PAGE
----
Second session at Norwegian Academy of Music (Oslo) – January 13. and 19., 2017

Participants: Bjørnar Habbestad (flute), Bernt Isak Wærstad (guitar), Gyrid Nordal Kaldestad (voice)

The focus for this session was to play with, fine tune and work further on the mappings we sat up during the last session at NMH in November. Due to practical reasons, we had to split the session into two half days on 13th and 19th of January

13th of January 2017

We started by analysing 4 different musical gestures for the guitar, which was skipped due to time constraints during the last session. During this analysis we found the need to specify the spread of the analysis results in addition to the region. This way we could differentiate the analysis results in terms of stability and conclusiveness. We decided to analyse the flute and vocal again to add the new parameters.

19th of January 2017

After the analysis was done, we started working on a mapping scheme which involved all 3 instruments, so that we could play in a trio setup. The mappings between flute and vocal where the same as in the November session

The analyser was still run in Reaper, but all routing, effects chain and mapping (MIDIator) was now done in Live. Because of software instability (the old Reaper projects from November wouldn’t open) and change of DAW from Reaper to Live, meant that we had to set up and tune everything from scratch.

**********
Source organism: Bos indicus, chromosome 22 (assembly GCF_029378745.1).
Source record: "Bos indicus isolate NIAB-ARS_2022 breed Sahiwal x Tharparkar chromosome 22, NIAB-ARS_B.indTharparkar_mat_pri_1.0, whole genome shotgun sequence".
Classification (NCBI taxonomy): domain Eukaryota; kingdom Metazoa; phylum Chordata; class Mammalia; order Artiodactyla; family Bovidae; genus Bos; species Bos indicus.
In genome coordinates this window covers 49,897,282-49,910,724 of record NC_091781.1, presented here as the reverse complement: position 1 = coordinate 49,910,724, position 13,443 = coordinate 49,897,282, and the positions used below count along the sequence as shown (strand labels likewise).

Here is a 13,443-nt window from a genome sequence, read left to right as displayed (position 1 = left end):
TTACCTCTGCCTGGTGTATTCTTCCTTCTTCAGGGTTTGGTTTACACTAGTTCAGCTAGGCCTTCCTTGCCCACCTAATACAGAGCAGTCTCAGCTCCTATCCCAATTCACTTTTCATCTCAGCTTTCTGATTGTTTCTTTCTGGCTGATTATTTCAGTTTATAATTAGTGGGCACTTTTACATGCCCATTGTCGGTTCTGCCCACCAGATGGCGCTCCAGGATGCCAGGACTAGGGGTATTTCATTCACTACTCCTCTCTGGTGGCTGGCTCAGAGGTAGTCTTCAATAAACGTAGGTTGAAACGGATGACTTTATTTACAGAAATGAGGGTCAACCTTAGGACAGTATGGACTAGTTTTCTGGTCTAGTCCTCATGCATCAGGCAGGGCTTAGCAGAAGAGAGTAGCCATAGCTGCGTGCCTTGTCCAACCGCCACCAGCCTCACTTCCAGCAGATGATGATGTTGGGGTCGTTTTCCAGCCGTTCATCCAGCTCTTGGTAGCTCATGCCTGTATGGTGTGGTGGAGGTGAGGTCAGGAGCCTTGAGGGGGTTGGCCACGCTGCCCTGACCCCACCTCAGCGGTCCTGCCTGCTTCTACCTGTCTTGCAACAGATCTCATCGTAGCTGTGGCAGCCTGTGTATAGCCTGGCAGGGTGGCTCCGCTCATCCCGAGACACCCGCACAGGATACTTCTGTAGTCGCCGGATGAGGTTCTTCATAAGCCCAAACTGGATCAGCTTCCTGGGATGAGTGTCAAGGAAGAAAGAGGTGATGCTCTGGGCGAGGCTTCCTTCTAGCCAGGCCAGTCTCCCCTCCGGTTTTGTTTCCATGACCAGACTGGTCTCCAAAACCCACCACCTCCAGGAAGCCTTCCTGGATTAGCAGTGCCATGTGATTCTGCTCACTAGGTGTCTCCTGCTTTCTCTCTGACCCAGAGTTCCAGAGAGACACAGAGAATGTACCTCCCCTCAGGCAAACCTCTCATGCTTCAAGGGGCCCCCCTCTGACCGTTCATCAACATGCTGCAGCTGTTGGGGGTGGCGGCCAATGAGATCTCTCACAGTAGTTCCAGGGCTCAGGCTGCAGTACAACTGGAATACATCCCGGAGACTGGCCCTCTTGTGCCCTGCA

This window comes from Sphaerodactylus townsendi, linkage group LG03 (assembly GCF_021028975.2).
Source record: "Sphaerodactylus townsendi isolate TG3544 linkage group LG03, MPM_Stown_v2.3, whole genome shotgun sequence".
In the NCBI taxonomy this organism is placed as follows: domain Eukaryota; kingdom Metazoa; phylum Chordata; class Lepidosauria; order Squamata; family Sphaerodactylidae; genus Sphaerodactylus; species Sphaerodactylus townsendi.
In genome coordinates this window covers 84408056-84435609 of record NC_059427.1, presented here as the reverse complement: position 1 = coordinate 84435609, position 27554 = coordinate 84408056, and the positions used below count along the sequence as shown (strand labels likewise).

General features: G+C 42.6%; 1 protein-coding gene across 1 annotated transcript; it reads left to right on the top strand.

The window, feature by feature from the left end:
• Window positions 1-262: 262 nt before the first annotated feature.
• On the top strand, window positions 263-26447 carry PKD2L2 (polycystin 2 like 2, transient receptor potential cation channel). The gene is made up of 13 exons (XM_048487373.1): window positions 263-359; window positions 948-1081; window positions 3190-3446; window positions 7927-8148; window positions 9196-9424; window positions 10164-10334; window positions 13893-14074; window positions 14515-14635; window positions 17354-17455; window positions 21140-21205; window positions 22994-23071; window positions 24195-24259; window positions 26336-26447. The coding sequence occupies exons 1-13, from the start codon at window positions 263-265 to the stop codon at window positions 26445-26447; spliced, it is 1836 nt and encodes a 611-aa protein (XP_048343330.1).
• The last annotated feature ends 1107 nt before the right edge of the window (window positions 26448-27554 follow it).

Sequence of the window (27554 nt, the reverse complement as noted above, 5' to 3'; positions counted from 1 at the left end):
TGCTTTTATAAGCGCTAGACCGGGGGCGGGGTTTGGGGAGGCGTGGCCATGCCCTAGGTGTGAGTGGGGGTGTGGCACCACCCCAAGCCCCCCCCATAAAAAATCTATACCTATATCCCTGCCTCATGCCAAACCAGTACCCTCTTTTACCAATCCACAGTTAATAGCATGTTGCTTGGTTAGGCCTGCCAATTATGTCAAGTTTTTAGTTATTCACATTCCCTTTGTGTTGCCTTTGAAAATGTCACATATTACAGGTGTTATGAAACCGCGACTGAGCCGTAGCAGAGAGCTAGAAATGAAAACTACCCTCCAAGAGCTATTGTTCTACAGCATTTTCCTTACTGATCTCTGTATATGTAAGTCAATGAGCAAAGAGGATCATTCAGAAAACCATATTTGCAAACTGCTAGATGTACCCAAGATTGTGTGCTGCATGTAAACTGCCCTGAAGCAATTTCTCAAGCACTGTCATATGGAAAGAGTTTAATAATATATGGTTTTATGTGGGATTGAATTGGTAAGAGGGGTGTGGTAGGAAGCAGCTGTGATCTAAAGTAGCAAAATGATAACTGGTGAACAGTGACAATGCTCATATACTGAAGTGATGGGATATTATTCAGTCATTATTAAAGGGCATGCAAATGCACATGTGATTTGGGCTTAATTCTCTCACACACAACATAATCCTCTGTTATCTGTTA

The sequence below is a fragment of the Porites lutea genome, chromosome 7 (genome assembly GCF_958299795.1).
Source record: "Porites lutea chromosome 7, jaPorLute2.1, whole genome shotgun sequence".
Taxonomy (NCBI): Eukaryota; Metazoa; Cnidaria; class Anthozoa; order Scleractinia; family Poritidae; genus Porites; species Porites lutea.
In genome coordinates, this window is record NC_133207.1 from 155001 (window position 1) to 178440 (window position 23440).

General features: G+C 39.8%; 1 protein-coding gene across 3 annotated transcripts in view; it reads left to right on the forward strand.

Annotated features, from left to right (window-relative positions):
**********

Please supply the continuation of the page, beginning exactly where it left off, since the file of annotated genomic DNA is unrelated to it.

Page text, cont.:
Sound examples with comments and immediate reflections

1. Guitar & Vocal – First duo test, not ideal, forgot to mute analyser.

2. Guitar & Vocal retake – Listened back on speakers after recording. Nice sounding. Promising.

Reflection: There seems to be some elements missing, in a good way, meaning that there is space left for things to happen in the trio format. There is still need for fine-tuning of the relationship between guitar and vocal. This scenario stems from the mapping being done mainly with the trio format in mind.

3. Vocals & flute – Listened back on speakers after recording.

Reflections: dynamic soundscape, quite diverse results, some of the same situations as with take 2, the sounds feel complementary to something else. Effect tuning: more subtle ring mod (good!) compared to last session, the filter on vocals is a bit too heavy-handed. Should we flip the vocal filter? This could prevent filtering and reverb taking place simultaneously. Concern: is the guitar/vocal relationship weaker compared to vocal/flute? Another idea comes up – should we look at connecting gates or bypasses in order to create dynamic transitions between dry and processed signals?

4.Flute & Guitar

Reflections: both the flute ring mod and git delay are a bit on the heavy side, not responsive enough. Interesting how the effect transformations affect material choices when improvising.